ASSESSING AMPHIBIANS IN A CHANGING WORLD: COMPARING ENVIRONMENTAL VARIATION OF ARTIFICIAL PONDS TO NATURAL WETLANDS IN A WARMING EXPERIMENT
The world is experiencing anthropogenically driven shifts in climate that are putting multiple pressures on many ecosystems, yet uncertainty regarding how species will respond to multiple climate pressures represents a significant knowledge gap. Experiments are often used to assess how species to respond to these pressures. However, the degree to which experimental ponds reflect environmental variation of wetlands is unclear. The primary goal of this study is to examine the developmental responses of amphibian larvae to warming temperatures and shorter hydroperiods using an experimental approach. We will use mesocosms to evaluate survivorship, body size, and rate of larval development of two anuran species. As an extension of this experiment, we will measure the differences and similarities between the mesocosm and the stream where the amphibian eggs were taken. Specifically, we will measure pH, water temperature, hydroperiod and dissolved oxygen at fixed intervals and compare them between experimental ponds and natural wetlands. This research will provide fundamental and applied insight into how experiments contribute to our understanding of amphibians in a changing world.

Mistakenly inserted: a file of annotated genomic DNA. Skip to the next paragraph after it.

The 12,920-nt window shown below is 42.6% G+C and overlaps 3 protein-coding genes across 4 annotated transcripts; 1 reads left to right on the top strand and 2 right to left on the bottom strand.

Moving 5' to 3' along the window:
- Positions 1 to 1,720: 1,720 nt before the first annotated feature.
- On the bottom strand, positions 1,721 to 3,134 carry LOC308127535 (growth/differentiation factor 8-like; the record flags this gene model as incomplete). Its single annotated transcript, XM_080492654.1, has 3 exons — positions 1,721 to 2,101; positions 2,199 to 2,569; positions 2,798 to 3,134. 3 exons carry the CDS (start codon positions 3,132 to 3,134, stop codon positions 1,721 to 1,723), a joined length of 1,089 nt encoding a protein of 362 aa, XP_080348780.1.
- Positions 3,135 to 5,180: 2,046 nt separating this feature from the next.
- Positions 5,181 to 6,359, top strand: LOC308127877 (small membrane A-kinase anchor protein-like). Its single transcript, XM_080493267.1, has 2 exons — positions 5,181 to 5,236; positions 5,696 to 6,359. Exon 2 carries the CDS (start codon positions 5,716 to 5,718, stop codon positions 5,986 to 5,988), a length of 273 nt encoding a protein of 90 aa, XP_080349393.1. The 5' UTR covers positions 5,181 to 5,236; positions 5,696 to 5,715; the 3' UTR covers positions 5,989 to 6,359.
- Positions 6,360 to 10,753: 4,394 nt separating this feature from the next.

Meryl Mims (), Virginia Tech, firstname.lastname@example.org;
Alexis Jackson (Primary Presenter/Author), Virginia Tech, email@example.com;
Elizabeth Shadle (Co-Presenter/Co-Author), Virginia Tech, firstname.lastname@example.org;
Meryl Mims (Co-Presenter/Co-Author), Virginia Tech, email@example.com;